DHS backs mini-Internet test bed for cybersecurity

Project at USC will allow researchers to investigate malware without infecting the real Internet

The Homeland Security Department will spend $16 million during the next five years in a cybersecurity testbed being run out of the University of Southern California.

The project, run out DETERlab (for Cyber Defense Technology Experimental Research) at the USC Viterbi School of Engineering's Information Sciences Institute (ISI), will be named DETECT and is a way to create a miniature Internet that cybersecurity researchers can use to simulate the actual Internet, according to an article in InformationWeek.

DETECT will expand and improve upon the existing DETERlab project, which has been in existence since 2003 as a testbed for security and cyber research. It has been funded in the past by DHS, the National Science Foundation and other government agencies.

The testbed “provides an isolated 400-node mini-Internet, in which researchers can investigate malware and other security threats without danger of infecting the real Internet. It provides researchers with a controlled and safe experimental environment for scientific research. It also supports classroom exercises in computer security for nearly 400 students at 10 universities and colleges,” according to an ISI press release.

A portion of the DETECT contract will be to evangelize the DETERlab testbed and improve communication among cybersecurity researchers. The goal will be to build a community of researchers using the DETERlab platform to crowdsource cybersecurity.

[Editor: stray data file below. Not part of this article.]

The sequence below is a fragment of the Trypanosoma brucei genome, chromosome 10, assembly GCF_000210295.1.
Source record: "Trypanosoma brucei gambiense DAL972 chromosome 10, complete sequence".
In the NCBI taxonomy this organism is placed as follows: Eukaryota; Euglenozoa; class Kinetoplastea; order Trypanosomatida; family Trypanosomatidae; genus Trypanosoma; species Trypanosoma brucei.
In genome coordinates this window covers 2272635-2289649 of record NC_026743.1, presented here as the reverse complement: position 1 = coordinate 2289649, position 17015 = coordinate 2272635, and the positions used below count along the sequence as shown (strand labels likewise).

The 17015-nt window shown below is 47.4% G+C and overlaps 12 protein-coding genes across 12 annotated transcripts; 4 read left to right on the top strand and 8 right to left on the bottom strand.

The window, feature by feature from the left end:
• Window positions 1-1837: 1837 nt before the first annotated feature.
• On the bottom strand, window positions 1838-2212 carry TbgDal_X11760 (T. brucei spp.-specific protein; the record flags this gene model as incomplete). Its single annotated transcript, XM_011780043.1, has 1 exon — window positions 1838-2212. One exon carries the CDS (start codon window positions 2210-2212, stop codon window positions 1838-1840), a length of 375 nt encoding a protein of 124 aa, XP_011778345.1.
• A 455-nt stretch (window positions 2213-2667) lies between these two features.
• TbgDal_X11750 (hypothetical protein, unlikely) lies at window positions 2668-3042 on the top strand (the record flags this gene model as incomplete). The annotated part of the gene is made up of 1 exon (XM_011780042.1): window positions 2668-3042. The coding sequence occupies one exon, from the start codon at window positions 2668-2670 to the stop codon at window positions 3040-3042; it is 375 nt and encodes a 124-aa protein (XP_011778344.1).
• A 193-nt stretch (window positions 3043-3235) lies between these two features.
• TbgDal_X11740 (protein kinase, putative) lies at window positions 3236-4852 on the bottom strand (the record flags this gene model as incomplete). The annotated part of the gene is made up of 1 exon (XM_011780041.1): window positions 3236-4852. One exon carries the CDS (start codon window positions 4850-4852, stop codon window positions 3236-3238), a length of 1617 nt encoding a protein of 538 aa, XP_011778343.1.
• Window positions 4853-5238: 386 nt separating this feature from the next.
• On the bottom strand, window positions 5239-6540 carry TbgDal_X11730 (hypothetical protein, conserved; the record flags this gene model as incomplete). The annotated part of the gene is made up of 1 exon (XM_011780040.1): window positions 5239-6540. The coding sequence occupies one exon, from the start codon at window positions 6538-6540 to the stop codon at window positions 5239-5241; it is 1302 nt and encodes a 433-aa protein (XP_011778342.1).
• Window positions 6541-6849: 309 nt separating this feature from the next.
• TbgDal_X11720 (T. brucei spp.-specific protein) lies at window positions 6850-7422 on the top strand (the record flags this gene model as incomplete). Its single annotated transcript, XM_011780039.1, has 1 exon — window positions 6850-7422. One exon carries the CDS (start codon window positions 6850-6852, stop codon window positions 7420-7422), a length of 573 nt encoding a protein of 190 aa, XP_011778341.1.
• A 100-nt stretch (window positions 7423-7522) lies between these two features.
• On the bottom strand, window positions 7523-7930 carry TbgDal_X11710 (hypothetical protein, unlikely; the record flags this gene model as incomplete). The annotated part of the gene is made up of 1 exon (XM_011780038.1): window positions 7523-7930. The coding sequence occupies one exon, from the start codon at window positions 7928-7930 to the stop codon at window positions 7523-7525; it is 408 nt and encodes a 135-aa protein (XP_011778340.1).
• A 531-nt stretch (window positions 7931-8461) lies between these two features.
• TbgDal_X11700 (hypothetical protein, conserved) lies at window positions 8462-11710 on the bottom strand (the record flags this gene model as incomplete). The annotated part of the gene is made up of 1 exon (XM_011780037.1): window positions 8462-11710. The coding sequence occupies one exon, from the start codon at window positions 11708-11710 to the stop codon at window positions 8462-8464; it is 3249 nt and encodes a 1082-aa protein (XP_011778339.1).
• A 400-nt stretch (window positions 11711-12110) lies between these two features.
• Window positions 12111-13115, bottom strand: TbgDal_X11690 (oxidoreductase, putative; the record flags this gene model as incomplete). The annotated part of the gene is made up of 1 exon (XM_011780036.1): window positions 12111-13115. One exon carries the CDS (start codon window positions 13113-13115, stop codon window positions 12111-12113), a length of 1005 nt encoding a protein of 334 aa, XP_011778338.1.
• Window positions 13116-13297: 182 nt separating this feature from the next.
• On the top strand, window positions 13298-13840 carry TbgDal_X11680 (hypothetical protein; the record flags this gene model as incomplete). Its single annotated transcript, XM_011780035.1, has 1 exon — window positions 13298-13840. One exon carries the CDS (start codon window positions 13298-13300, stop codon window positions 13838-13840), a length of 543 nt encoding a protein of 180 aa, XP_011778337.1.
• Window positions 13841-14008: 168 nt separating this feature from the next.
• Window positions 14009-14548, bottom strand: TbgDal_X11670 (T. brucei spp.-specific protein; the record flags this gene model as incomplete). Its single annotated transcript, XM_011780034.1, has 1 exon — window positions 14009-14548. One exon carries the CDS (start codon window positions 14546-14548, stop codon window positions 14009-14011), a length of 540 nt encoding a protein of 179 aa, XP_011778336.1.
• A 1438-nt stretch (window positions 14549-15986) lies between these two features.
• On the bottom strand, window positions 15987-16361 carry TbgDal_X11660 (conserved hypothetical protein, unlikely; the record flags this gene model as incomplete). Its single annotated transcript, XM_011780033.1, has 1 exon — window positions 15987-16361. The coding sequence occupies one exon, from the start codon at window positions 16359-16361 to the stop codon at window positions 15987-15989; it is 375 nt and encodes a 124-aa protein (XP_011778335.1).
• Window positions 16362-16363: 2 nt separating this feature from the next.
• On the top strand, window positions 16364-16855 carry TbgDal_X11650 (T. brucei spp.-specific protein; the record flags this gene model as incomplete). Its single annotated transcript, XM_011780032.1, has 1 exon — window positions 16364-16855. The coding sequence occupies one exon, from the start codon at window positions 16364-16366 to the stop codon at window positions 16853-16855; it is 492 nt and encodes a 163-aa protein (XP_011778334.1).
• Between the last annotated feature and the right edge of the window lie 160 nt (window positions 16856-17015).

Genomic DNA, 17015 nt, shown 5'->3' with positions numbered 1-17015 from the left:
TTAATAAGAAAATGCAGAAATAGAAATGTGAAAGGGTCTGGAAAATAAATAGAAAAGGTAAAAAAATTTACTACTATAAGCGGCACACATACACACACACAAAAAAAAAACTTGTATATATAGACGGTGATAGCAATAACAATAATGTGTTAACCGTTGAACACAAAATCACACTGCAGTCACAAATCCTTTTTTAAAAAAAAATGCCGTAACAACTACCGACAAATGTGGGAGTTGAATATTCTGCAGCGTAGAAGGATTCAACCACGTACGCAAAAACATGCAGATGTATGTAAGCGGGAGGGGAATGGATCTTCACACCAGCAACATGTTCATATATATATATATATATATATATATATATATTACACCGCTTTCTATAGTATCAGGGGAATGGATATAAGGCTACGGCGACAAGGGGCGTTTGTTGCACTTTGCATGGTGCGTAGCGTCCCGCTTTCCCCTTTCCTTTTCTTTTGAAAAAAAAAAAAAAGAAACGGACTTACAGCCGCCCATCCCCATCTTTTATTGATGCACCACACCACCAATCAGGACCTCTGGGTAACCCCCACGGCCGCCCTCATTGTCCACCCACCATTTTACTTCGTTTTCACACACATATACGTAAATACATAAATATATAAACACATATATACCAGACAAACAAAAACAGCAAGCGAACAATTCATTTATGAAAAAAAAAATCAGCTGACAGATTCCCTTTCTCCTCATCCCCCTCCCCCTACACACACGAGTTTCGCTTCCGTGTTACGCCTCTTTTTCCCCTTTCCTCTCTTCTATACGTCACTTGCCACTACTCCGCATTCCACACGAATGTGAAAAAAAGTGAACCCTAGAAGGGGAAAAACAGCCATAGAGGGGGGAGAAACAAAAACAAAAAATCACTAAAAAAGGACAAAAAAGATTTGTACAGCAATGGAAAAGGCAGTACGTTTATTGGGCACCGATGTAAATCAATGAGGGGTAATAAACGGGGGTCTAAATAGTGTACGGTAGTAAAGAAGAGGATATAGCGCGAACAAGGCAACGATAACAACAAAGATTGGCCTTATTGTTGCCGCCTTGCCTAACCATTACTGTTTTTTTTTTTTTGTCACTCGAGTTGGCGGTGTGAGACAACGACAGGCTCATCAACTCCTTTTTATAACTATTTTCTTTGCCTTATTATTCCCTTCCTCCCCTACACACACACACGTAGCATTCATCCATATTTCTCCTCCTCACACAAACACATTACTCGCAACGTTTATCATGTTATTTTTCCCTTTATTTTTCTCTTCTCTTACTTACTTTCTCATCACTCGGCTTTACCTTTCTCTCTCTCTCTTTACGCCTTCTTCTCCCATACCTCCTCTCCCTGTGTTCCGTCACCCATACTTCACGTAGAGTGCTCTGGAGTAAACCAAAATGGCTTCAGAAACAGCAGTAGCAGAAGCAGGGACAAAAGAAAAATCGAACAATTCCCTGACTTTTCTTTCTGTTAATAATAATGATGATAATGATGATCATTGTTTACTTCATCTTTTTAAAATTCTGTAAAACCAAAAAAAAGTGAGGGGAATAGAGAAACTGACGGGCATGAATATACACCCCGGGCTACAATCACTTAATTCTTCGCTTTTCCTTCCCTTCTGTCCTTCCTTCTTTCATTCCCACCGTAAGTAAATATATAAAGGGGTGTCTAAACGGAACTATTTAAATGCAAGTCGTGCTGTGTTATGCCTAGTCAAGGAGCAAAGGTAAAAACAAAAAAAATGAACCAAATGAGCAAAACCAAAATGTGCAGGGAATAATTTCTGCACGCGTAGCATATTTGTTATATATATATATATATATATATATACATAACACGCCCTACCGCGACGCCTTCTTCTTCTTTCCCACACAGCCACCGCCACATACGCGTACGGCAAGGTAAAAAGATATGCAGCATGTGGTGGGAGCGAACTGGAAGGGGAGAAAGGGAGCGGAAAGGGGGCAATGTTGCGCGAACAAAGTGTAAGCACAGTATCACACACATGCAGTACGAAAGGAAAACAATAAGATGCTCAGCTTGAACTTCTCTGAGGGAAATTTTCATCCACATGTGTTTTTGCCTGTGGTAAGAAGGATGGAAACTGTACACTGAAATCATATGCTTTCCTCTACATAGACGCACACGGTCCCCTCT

“ISI’s federation extension to DETERlab will allow these new DETER testbeds to interconnect, to expand and diversify the research resources available to academia, industry and government,” according to ISI.

The crowdsourcing has already begun. In November 2010, the Cyber Security and Information Assurance (CSIA) Interagency Networking and Information Technology Research and Development (NITRD) Working Group endorsed the DETERlab platform. In its report to the Congress and the president in December 2010, the NITRD and the President’s Council of Advisors on Science and Technology (PCAST) called for more funding from NITRD associated agencies in the area of cybersecurity.

“The NITRD agencies should fund an aggressive basic research program to derive first principles and fundamental buildings blocks of trustworthiness and security – units of functionality that can be implemented in hardware, software or both,” the PCAST report stated.

The DHS spending on DETERlab appears to be a step in that direction and could have a significant return on investment on the $3.2 average annual value of the contract. The DHS budget for university and training programs for fiscal year 2011 was initially presented to be $40 million.

About the Author

Dan Rowinski is a staff reporter covering communications technologies.


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